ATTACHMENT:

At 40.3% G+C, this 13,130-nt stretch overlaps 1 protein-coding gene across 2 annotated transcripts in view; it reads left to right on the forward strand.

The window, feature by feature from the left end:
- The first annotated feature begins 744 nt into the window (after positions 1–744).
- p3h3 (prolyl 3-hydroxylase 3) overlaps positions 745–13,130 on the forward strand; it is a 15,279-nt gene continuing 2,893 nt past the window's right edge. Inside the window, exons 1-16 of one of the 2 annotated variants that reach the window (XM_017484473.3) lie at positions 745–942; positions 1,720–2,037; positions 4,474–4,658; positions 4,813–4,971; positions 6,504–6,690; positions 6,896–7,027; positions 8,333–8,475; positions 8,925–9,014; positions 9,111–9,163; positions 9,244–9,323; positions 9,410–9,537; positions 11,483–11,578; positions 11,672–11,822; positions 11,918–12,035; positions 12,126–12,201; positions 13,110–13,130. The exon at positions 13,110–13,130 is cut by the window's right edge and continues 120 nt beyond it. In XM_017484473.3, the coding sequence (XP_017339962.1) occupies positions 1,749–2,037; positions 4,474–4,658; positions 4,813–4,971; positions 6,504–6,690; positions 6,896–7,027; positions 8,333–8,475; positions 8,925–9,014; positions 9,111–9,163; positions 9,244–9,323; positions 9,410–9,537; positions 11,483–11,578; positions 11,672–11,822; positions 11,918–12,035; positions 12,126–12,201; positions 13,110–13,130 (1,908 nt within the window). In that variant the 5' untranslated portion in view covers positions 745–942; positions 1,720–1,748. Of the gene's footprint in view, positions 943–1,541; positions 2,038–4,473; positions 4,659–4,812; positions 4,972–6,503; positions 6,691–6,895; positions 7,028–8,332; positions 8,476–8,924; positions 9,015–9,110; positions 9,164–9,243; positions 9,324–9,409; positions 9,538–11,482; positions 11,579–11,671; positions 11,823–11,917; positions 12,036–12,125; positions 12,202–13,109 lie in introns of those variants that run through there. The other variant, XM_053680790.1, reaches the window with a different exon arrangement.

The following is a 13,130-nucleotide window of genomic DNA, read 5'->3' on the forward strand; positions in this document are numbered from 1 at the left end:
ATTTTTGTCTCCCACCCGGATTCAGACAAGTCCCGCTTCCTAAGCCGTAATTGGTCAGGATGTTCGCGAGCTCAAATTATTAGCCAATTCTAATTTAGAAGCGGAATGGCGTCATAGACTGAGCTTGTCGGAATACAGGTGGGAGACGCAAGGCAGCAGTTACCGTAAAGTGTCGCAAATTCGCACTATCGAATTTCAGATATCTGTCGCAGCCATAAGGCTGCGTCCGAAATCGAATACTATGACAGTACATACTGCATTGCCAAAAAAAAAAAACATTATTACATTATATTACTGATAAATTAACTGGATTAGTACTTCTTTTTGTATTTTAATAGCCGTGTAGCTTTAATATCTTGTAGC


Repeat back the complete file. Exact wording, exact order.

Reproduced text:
At 40.3% G+C, this 13,130-nt stretch overlaps 1 protein-coding gene across 2 annotated transcripts in view; it reads left to right on the forward strand.

The window, feature by feature from the left end:
- The first annotated feature begins 744 nt into the window (after positions 1–744).
- p3h3 (prolyl 3-hydroxylase 3) overlaps positions 745–13,130 on the forward strand; it is a 15,279-nt gene continuing 2,893 nt past the window's right edge. Inside the window, exons 1-16 of one of the 2 annotated variants that reach the window (XM_017484473.3) lie at positions 745–942; positions 1,720–2,037; positions 4,474–4,658; positions 4,813–4,971; positions 6,504–6,690; positions 6,896–7,027; positions 8,333–8,475; positions 8,925–9,014; positions 9,111–9,163; positions 9,244–9,323; positions 9,410–9,537; positions 11,483–11,578; positions 11,672–11,822; positions 11,918–12,035; positions 12,126–12,201; positions 13,110–13,130. The exon at positions 13,110–13,130 is cut by the window's right edge and continues 120 nt beyond it. In XM_017484473.3, the coding sequence (XP_017339962.1) occupies positions 1,749–2,037; positions 4,474–4,658; positions 4,813–4,971; positions 6,504–6,690; positions 6,896–7,027; positions 8,333–8,475; positions 8,925–9,014; positions 9,111–9,163; positions 9,244–9,323; positions 9,410–9,537; positions 11,483–11,578; positions 11,672–11,822; positions 11,918–12,035; positions 12,126–12,201; positions 13,110–13,130 (1,908 nt within the window). In that variant the 5' untranslated portion in view covers positions 745–942; positions 1,720–1,748. Of the gene's footprint in view, positions 943–1,541; positions 2,038–4,473; positions 4,659–4,812; positions 4,972–6,503; positions 6,691–6,895; positions 7,028–8,332; positions 8,476–8,924; positions 9,015–9,110; positions 9,164–9,243; positions 9,324–9,409; positions 9,538–11,482; positions 11,579–11,671; positions 11,823–11,917; positions 12,036–12,125; positions 12,202–13,109 lie in introns of those variants that run through there. The other variant, XM_053680790.1, reaches the window with a different exon arrangement.

The following is a 13,130-nucleotide window of genomic DNA, read 5'->3' on the forward strand; positions in this document are numbered from 1 at the left end:
ATTTTTGTCTCCCACCCGGATTCAGACAAGTCCCGCTTCCTAAGCCGTAATTGGTCAGGATGTTCGCGAGCTCAAATTATTAGCCAATTCTAATTTAGAAGCGGAATGGCGTCATAGACTGAGCTTGTCGGAATACAGGTGGGAGACGCAAGGCAGCAGTTACCGTAAAGTGTCGCAAATTCGCACTATCGAATTTCAGATATCTGTCGCAGCCATAAGGCTGCGTCCGAAATCGAATACTATGACAGTACATACTGCATTGCCAAAAAAAAAAAACATTATTACATTATATTACTGATAAATTAACTGGATTAGTACTTCTTTTTGTATTTTAATAGCCGTGTAGCTTTAATATCTTGTAGC